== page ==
Russia looks to counter U.S. influence in Latin America

Jose Miguel Insulza, head of the Organization of American States. Source: Reuters

Jose Miguel Insulza, head of the Organization of American States. Source: Reuters

As tensions increase with Europe and the U.S., Russia has begun looking to Central and South America for trade, investment and military cooperation. RBTH’s Tatiana Rubleva discussed Russia’s prospects in the region with Jose Miguel Insulza, head of the Organization of American States.

RBTH: How would you evaluate the current state of relations between Russia and the OAS?

Jose Miguel Insulza: Russia is an observer at the OAS, and a fairly active one. We have good relations and while the OAS primarily fosters multilateral, not bilateral relations, we serve as a certain bridge, which helps members to be well informed of everything that is going on in the Americas.

RBTH: What are the most promising avenues of collaboration between Russia and Latin America?

J.M.I.: Latin America continues to export a lot of commodities which Russia obviously doesn’t need to buy from us. However, there is still room to significantly improve the trade between Russia and Latin American states. There has always been agricultural trade; there are also some well-developed manufacturing industries in Brazil, Mexico, Argentina, Chile. The cultural exchanges, which during the Soviet times were especially big, are picking up again now.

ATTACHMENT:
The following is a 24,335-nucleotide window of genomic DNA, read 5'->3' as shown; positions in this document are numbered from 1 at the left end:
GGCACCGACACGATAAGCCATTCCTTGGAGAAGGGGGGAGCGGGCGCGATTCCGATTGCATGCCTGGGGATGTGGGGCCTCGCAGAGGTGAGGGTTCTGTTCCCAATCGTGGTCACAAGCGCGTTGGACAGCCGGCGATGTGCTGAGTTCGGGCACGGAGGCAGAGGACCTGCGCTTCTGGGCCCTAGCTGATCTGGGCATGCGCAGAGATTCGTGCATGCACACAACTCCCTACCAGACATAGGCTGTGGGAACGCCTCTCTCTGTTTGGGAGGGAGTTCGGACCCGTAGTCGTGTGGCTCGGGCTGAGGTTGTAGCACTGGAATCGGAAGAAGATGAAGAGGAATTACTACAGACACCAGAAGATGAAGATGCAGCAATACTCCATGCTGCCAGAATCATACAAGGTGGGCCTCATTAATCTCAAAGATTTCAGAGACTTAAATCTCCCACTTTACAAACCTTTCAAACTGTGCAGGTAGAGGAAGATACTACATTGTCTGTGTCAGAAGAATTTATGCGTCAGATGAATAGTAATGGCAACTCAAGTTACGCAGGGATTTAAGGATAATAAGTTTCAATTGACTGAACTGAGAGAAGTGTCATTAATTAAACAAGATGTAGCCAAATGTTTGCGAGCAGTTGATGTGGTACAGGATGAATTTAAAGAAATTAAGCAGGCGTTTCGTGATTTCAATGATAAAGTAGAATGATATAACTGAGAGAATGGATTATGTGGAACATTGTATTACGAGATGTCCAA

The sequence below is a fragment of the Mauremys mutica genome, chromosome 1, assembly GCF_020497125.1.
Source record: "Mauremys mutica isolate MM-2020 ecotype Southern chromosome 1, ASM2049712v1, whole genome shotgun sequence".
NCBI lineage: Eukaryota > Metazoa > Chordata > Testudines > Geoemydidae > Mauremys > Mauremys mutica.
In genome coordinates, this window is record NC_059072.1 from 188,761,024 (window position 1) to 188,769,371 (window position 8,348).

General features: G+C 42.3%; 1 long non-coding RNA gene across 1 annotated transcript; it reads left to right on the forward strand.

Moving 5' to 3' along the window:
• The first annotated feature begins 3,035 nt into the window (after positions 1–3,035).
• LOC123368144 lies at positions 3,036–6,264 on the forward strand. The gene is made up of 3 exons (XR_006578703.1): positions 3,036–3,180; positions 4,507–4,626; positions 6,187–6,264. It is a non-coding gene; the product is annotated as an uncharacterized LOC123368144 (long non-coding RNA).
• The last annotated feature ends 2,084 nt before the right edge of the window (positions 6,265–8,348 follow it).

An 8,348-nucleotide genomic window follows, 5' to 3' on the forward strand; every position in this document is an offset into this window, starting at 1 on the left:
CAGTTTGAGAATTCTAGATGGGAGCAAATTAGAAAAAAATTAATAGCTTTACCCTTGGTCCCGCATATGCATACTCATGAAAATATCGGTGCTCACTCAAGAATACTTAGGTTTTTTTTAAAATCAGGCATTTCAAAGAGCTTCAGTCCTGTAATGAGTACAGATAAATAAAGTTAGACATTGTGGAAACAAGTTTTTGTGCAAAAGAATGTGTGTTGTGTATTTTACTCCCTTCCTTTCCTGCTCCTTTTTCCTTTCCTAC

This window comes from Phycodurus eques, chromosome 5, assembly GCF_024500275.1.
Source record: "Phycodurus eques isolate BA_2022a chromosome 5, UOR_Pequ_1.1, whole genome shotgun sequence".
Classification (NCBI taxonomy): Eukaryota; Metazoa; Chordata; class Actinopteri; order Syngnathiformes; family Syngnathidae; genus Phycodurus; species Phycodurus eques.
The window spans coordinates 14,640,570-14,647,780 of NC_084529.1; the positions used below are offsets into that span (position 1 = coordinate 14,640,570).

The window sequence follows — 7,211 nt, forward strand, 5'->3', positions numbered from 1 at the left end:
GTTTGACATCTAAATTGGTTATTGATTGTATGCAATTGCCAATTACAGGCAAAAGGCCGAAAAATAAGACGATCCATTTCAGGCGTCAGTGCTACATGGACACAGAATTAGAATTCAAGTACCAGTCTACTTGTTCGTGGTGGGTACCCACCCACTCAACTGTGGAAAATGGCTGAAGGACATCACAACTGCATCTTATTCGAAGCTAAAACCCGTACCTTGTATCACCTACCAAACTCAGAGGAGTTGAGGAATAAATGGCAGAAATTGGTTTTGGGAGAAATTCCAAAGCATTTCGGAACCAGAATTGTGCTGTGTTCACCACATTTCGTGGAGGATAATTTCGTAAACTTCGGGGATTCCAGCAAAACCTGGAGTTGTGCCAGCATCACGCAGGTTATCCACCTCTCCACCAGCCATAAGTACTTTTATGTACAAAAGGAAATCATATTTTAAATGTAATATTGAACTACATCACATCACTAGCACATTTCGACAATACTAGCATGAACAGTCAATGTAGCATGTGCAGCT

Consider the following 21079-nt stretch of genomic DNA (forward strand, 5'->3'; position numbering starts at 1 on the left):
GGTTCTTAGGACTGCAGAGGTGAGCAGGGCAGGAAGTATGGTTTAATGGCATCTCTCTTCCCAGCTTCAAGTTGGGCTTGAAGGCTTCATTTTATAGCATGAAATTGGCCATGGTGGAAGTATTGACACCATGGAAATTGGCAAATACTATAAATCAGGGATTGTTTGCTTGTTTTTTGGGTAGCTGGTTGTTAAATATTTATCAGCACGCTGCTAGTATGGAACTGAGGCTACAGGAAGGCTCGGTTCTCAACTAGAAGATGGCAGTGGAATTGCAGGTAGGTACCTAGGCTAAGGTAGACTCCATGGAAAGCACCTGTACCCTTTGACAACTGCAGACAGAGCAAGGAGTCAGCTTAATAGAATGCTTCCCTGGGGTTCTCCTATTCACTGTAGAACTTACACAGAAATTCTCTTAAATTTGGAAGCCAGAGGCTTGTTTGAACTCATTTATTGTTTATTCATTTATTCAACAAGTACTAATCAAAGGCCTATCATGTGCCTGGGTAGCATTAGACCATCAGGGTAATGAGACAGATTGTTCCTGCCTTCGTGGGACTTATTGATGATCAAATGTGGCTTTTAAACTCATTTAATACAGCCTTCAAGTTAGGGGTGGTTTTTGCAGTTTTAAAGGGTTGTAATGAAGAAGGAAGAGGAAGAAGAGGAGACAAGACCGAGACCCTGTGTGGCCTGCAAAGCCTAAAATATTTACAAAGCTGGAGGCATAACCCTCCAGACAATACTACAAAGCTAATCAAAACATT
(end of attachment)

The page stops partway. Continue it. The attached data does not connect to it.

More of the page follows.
RBTH: Who is Russia’s largest competitor in this market?

J.M.I.: China is naturally a big buyer, although it depends on the region. In the case of South America, even though China exports a lot of manufactured goods there, it buys much more than that in terms of commodities and agricultural products. In Central America and Mexico, probably there is more rivalry, but that is largely competition among local products intended for the U.S. market. If Russia goes strong into Latin America, I don’t think it is likely to face very strong competition. The Chinese example, however, proves how big the possibilities in the Latin American market can be. President Xi Jinping has announced a big investment in the region of $250 billion over the next ten years or $25 billion a year. I do hope that happens but it is not going to crowd anybody out – the opportunities of development in Latin America are enormous.

RBTH: How will the revival of the diplomatic ties between the U.S. and Cuba affect the geopolitical situation in Latin America in general?

J.M.I.: It does change the geopolitical situation in the region a little bit, in a sense that the artificial division that should have been removed a long time ago will disappear. That increases the possibilities for travelling, trade, financial transactions and cultural activity. I think that Cuba is going to change the scope of its diplomatic relations.

RBTH: Do you think the Latin American countries will now adopt a more positive view of the U.S.?

J.M.I.: Latin American countries are convinced that the U.S. is their top partner and they all look forward to better trade relations with the U.S. Of course, there are some exceptions – one that is mentioned most often is Venezuela. However, 90 percent of their exports are oil, and they have a very good trade agreement with the U.S., which allows them to sell all the oil they want to sell. I think that it is only natural that Latin America, which has grown very strongly in the past decade, is much more open to business and the world than ever before. But that doesn’t have to hurt their main partner, the U.S. - it continues to be the leading trader and investor in the region.

RBTH: Can Latin America become a region where Russia and the U.S. vie for influence as during the Cold War?

J.M.I.: No, I don’t think this could happen.  The need for dialogue between the West and Russia is essential - there are very few choices. But if the dialogue didn’t succeed, the majority of problems would occur in the Eurasian region and not in Latin America.

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